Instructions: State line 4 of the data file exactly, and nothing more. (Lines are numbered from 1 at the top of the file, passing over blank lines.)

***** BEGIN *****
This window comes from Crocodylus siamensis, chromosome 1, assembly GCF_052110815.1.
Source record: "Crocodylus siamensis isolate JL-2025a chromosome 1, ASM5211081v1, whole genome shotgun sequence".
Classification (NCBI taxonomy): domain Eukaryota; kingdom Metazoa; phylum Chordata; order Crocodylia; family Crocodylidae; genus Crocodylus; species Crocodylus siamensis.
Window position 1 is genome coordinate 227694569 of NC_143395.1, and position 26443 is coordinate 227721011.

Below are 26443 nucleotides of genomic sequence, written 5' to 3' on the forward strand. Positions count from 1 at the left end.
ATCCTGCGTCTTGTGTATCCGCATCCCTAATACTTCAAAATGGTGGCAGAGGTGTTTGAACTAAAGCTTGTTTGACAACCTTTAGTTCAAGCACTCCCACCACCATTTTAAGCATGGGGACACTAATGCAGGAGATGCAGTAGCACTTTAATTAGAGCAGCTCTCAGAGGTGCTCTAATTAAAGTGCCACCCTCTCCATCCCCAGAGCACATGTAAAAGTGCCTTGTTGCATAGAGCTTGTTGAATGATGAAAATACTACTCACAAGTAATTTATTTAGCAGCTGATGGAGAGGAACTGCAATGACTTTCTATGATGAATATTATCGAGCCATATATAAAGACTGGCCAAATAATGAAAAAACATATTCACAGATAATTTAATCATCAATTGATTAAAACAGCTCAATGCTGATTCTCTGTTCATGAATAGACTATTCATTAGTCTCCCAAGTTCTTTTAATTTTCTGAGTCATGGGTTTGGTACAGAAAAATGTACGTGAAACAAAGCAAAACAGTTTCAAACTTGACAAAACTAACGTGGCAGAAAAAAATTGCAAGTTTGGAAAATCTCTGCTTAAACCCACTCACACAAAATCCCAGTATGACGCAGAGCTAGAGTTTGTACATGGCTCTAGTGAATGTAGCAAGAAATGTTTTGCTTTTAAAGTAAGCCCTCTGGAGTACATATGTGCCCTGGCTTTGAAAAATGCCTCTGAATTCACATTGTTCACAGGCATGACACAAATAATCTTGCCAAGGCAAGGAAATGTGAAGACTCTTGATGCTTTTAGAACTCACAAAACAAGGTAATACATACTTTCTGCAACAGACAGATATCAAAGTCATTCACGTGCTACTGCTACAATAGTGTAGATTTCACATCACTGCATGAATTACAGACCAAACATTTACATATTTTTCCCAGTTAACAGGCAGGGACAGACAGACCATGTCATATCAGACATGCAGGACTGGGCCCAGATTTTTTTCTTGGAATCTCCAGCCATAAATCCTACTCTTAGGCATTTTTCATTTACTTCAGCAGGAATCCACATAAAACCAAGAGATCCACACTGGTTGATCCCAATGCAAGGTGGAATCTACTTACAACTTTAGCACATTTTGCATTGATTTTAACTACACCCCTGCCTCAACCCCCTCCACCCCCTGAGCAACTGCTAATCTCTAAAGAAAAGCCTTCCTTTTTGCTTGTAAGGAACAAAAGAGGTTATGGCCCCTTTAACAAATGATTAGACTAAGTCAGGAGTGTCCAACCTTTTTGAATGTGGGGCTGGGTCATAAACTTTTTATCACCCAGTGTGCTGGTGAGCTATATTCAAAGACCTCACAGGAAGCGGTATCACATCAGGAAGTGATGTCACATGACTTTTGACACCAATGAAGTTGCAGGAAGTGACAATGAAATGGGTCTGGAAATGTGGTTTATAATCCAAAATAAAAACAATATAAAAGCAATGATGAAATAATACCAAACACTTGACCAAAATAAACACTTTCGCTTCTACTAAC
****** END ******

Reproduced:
Window position 1 is genome coordinate 227694569 of NC_143395.1, and position 26443 is coordinate 227721011.